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E06112: Eucherius of Lyon refers to the miracles of *Gregory the Miracle-Worker/Thaumatourgos (bishop and missionary in Pontus, S00687), in his treatise On Contempt for the World, written in Gaul, probably at Lérins, c. 432.

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posted on 16.08.2018, 00:00 by dlambert
Eucherius, On contempt for the world and secular philosophy (De contemptu mundi et saecularis philosophiae), lines 371-377

Gregorius e Ponto sacerdos, philosophia primus apud mundum et eloquentia praestans, sed postea maior praestantiorque virtutibus, adeo ut, sicut de hoc historiae nostrae fides loquitur, inter reliqua admirabilium signa meritorum precibus huius atque orationibus mons referatur secessisse, lacus exaruisse.

'Gregory, Bishop of Pontus, was first in the world in philosophy and outstanding in eloquence; but afterwards greater and more outstanding in his miracles, to the extent that—as the faith of our history relates—among the other signs of his extraordinary merits, through his prayers and supplications a mountain is said to have moved and a lake to have dried up.'

Text: Pricoco 1990, p. 80. Translation: David Lambert.

History

Evidence ID

E06112

Saint Name

Gregory the Miracle-Worker (Taumatourgos), bishop and missionary in Pontus, ob. c. 270 : S00687

Saint Name in Source

Gregorius

Type of Evidence

Literary - Theological works Literary - Letters

Language

Latin

Evidence not before

432

Evidence not after

432

Activity not before

250

Activity not after

275

Place of Evidence - Region

Gaul and Frankish kingdoms

Place of Evidence - City, village, etc

Lérins

Place of evidence - City name in other Language(s)

Lérins Tours Tours Toronica urbs Prisciniacensim vicus Pressigny Turonorum civitas Ceratensis vicus Céré

Cult Activities - Miracles

Miracle during lifetime Power over elements (fire, earthquakes, floods, weather)

Cult Activities - Protagonists in Cult and Narratives

Ecclesiastics - bishops

Source

Eucherius (380/390-c. 452) was a member of the senatorial aristocracy in Gaul, who settled with his family (his wife and two sons) at Lérins, the site of the monastic community founded c. 400-410 by *Honoratus (S00438). Eucherius and his family settled on an island neighbouring Honoratus', probably at some point in the decade from 410 to 420, and formed a kind of satellite community. It is not clear whether Eucherius ever joined the main, cenobitic community on the other island. In the mid 430s, Eucherius became bishop of Lyon; he died c. 451. Eucherius was a major literary figure in 5th century Gaul: his surviving works comprise a tract on monasticism, In Praise of the Desert (De laude eremi); two books on the Bible, the Instructiones, containing basic reference information, and the Formula spiritalis intellegentiae, a guide to interpretation; and the first known account of the martyrdom of the *Theban Legion, the Passion of the Agaunensian Martyrs (E06108). On contempt for the world and secular philosophy (De contemptu mundi et saecularis philosophiae, CPL 493) is a tract in the form of a letter addressed to a relative of Eucherius named Valerianus. It argues that ascetic renunciation is a suitable life to be adopted by someone of an upper-class, educated background. Eucherius mentions (De contemptu, ed. Pricoco, p. 94) that he is writing in the 1185th year since the founding of Rome, which implies the year 432. At that point, Eucherius had not yet become bishop of Lyon and was probably still resident at Lérins.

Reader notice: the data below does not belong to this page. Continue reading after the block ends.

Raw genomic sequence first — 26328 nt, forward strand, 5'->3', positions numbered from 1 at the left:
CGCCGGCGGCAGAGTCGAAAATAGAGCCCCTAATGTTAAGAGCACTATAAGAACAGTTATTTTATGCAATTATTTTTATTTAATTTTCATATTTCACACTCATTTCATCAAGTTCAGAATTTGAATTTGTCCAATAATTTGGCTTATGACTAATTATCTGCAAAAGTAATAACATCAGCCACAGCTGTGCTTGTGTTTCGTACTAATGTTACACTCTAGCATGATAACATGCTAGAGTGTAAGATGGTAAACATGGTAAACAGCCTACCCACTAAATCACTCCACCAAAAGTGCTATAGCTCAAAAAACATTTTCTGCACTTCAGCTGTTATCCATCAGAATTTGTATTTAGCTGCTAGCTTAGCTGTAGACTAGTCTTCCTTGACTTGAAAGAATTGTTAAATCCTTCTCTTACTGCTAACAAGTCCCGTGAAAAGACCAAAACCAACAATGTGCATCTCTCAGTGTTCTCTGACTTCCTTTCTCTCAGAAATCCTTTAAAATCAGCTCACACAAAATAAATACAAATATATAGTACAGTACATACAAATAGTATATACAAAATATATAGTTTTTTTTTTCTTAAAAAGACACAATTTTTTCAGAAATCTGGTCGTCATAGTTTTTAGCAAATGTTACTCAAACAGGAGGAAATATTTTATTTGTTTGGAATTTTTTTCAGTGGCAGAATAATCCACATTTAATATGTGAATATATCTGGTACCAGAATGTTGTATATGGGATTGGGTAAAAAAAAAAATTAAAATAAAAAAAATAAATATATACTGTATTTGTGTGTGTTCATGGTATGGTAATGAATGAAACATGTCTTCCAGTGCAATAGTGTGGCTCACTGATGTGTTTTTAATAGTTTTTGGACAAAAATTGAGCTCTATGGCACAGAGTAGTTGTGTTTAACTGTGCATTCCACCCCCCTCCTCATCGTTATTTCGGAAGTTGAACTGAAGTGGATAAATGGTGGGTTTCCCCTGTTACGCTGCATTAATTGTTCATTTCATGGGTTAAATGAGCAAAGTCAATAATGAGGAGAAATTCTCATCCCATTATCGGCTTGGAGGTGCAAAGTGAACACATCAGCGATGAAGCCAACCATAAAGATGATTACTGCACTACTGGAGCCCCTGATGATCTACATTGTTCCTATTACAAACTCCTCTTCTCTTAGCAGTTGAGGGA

Discussion

In part of De contemptu mundi (ed. Pricoco, lines 361-406), Eucherius lists a succession of 'noble' and educated predecessors whom he believes should inspire Valerianus, and it is in this context that he refers to Gregory Thaumaturgus. The other individuals mentioned are Clement of Rome, Gregory of Nazianzus, Basil of Caesarea, Paulinus of Nola, Hilary of Arles, and Petronius of Bologna. These figures, some of whom were alive when Eucherius wrote, are presented as role models rather than saints to be venerated; only in the case of Gregory is there any reference to miracles. The miracle performed by Gregory is taken from Rufinus ’ Latin version of the Ecclesiastical History of Eusebius. The passage is an addition by Rufinus; it is not in Eusebius’ original (Rufinus’ text can be found in GCS, n.F. 6,2, pp. 953-5).

Bibliography

Edition: Pricoco, S., Il Rifiuto del Mondo (Florence, 1990), with Italian translation.

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Evidence -  The Cult of Saints in Late Antiquity

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